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Acquiring Mineral Rights to Alaska Native Lands

Stephen F. Sorensen, Land and Permitting (1994)

This paper addresses the acquisition of mineral rights on Native lands in Alaska owned by the Native regional corporations and, to some extent, by the Native village corporations.1 These Native corporations were created under the Alaska Native Claims Settlement Act (“ANCSA”), which was enacted over 20 years ago.2 As a result of ANCSA, more than 40 million acres of land are, and will be, in Native ownership. The Native corporations own vast tracts of land; some holdings exceed the size of several states.3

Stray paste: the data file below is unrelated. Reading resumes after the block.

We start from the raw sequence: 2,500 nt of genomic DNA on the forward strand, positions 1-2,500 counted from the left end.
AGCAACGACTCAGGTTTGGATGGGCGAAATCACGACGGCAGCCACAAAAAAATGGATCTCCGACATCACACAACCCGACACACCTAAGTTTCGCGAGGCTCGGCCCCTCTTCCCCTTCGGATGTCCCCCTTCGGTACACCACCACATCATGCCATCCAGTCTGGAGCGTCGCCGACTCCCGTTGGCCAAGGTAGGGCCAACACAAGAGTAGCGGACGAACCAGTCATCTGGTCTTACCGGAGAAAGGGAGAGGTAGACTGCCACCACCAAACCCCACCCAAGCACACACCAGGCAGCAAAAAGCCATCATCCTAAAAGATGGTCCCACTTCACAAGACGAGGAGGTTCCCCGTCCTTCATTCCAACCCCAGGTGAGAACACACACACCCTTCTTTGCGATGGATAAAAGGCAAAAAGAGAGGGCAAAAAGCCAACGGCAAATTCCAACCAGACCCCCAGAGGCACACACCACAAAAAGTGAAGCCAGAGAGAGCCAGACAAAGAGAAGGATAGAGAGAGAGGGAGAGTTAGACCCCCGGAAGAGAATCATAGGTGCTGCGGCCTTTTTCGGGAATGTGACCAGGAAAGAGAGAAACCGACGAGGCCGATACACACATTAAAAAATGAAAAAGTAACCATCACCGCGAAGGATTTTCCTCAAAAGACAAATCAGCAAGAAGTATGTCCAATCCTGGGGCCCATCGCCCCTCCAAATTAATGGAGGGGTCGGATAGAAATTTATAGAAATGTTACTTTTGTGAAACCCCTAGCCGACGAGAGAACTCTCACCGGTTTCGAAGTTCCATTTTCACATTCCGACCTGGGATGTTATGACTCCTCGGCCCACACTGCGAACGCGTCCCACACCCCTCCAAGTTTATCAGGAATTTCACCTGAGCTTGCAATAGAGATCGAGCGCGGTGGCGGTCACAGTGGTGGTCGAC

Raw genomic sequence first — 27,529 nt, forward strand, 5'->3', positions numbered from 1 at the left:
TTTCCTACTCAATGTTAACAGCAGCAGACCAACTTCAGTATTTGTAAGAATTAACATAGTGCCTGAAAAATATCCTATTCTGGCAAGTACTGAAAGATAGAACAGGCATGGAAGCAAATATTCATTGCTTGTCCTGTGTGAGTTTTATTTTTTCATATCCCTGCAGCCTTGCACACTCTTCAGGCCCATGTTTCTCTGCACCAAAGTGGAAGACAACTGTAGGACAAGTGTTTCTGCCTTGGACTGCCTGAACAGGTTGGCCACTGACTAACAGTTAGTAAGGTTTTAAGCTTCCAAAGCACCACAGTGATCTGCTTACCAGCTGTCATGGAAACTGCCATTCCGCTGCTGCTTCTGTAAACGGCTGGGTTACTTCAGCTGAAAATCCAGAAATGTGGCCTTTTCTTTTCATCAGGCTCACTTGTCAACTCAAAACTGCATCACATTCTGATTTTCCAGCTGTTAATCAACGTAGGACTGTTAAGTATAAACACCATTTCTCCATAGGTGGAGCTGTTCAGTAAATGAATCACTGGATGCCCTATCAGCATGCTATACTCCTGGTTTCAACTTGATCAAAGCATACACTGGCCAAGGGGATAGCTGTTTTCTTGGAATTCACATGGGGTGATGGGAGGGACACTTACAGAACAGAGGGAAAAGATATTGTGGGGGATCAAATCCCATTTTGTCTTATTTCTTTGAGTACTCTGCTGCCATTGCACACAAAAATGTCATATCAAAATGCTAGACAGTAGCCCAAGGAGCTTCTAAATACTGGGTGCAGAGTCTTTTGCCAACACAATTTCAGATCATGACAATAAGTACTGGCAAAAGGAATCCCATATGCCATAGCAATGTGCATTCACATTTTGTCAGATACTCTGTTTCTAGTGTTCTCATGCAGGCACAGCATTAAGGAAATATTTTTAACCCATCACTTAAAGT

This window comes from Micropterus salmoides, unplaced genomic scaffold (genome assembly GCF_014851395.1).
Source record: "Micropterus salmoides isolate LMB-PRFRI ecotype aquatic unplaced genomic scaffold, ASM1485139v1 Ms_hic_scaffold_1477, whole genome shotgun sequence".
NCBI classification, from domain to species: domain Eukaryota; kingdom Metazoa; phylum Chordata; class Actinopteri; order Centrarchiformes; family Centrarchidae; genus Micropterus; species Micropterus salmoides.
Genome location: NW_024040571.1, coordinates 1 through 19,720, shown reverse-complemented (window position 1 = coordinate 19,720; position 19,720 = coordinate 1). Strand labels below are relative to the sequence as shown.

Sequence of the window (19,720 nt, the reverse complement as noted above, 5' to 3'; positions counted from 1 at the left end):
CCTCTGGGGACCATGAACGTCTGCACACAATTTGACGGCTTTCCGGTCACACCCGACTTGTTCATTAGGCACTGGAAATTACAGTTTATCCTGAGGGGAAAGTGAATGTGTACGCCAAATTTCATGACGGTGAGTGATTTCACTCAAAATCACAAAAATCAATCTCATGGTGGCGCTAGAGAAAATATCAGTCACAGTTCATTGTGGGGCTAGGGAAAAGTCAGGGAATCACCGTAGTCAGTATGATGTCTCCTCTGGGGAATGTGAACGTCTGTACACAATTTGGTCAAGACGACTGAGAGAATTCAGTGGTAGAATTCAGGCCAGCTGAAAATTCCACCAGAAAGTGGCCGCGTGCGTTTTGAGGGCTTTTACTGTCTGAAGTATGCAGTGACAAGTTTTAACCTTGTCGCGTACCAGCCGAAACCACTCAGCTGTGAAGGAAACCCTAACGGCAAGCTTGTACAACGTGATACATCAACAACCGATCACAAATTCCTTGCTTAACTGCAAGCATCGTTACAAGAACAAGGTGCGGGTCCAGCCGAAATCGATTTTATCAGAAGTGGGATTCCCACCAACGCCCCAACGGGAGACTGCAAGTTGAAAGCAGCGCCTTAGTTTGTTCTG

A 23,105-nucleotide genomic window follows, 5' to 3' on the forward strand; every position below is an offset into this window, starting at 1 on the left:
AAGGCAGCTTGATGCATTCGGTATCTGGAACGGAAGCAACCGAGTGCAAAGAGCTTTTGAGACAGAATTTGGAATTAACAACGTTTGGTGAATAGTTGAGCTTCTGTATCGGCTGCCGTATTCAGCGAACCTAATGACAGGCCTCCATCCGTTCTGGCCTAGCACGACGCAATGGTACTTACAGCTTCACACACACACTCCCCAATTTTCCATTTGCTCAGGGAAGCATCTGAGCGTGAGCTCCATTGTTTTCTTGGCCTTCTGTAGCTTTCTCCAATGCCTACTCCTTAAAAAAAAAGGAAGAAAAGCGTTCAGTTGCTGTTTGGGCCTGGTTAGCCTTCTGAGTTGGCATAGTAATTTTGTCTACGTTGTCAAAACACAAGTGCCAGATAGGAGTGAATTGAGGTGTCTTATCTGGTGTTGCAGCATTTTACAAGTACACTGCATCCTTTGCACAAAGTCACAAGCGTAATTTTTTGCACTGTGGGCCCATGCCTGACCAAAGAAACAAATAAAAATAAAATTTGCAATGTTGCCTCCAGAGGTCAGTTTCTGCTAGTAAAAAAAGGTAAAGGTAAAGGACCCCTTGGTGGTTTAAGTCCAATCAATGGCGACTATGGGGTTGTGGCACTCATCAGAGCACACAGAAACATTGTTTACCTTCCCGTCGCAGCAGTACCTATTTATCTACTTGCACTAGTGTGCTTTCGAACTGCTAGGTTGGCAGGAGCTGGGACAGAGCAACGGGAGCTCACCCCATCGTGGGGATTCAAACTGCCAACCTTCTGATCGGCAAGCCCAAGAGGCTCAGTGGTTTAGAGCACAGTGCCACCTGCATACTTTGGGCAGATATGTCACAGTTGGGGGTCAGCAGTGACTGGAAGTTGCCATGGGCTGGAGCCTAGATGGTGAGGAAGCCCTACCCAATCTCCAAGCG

By making available large tracts of land for mineral exploration contracts, ANCSA has presented mining companies an unusual opportunity for mineral exploration and development. Because these are private Native lands, there is no federal oversight normally associated with Indian lands. Mining companies and Native corporations are free to negotiate their own deals without federal intervention. This status permits mining companies to acquire a land tenure position that cannot be found on state or federal lands. Further, in light of the expected changes to the mining law, these lands may represent the last great “safe haven” for mineral exploration and development.